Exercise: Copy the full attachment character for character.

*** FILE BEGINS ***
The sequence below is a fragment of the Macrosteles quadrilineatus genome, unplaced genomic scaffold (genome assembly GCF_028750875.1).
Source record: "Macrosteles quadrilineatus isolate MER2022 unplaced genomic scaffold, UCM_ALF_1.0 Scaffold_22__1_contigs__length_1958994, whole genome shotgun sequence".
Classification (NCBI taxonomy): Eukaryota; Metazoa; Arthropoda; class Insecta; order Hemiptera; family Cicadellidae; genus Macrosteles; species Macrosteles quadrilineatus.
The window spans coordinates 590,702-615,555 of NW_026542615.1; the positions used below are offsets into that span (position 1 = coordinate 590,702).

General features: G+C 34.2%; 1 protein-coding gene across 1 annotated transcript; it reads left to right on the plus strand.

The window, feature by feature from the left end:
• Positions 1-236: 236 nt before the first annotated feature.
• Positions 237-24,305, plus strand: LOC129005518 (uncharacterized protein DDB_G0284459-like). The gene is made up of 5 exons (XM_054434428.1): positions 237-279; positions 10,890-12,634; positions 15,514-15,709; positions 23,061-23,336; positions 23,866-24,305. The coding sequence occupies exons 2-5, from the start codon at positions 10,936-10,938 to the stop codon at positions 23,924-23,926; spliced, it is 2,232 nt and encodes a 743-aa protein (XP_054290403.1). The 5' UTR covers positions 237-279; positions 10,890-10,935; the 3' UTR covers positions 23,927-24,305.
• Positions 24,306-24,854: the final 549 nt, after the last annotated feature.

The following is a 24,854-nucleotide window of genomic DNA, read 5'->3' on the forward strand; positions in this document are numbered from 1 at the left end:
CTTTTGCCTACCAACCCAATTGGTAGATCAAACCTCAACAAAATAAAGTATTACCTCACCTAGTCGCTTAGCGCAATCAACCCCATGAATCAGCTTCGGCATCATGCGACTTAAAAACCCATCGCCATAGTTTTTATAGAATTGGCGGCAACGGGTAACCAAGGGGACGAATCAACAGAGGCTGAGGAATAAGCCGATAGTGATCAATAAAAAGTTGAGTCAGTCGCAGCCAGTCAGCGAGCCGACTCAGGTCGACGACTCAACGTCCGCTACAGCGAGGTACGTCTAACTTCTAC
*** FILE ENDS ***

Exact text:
The sequence below is a fragment of the Macrosteles quadrilineatus genome, unplaced genomic scaffold (genome assembly GCF_028750875.1).
Source record: "Macrosteles quadrilineatus isolate MER2022 unplaced genomic scaffold, UCM_ALF_1.0 Scaffold_22__1_contigs__length_1958994, whole genome shotgun sequence".
Classification (NCBI taxonomy): Eukaryota; Metazoa; Arthropoda; class Insecta; order Hemiptera; family Cicadellidae; genus Macrosteles; species Macrosteles quadrilineatus.
The window spans coordinates 590,702-615,555 of NW_026542615.1; the positions used below are offsets into that span (position 1 = coordinate 590,702).

General features: G+C 34.2%; 1 protein-coding gene across 1 annotated transcript; it reads left to right on the plus strand.

The window, feature by feature from the left end:
• Positions 1-236: 236 nt before the first annotated feature.
• Positions 237-24,305, plus strand: LOC129005518 (uncharacterized protein DDB_G0284459-like). The gene is made up of 5 exons (XM_054434428.1): positions 237-279; positions 10,890-12,634; positions 15,514-15,709; positions 23,061-23,336; positions 23,866-24,305. The coding sequence occupies exons 2-5, from the start codon at positions 10,936-10,938 to the stop codon at positions 23,924-23,926; spliced, it is 2,232 nt and encodes a 743-aa protein (XP_054290403.1). The 5' UTR covers positions 237-279; positions 10,890-10,935; the 3' UTR covers positions 23,927-24,305.
• Positions 24,306-24,854: the final 549 nt, after the last annotated feature.

The following is a 24,854-nucleotide window of genomic DNA, read 5'->3' on the forward strand; positions in this document are numbered from 1 at the left end:
CTTTTGCCTACCAACCCAATTGGTAGATCAAACCTCAACAAAATAAAGTATTACCTCACCTAGTCGCTTAGCGCAATCAACCCCATGAATCAGCTTCGGCATCATGCGACTTAAAAACCCATCGCCATAGTTTTTATAGAATTGGCGGCAACGGGTAACCAAGGGGACGAATCAACAGAGGCTGAGGAATAAGCCGATAGTGATCAATAAAAAGTTGAGTCAGTCGCAGCCAGTCAGCGAGCCGACTCAGGTCGACGACTCAACGTCCGCTACAGCGAGGTACGTCTAACTTCTAC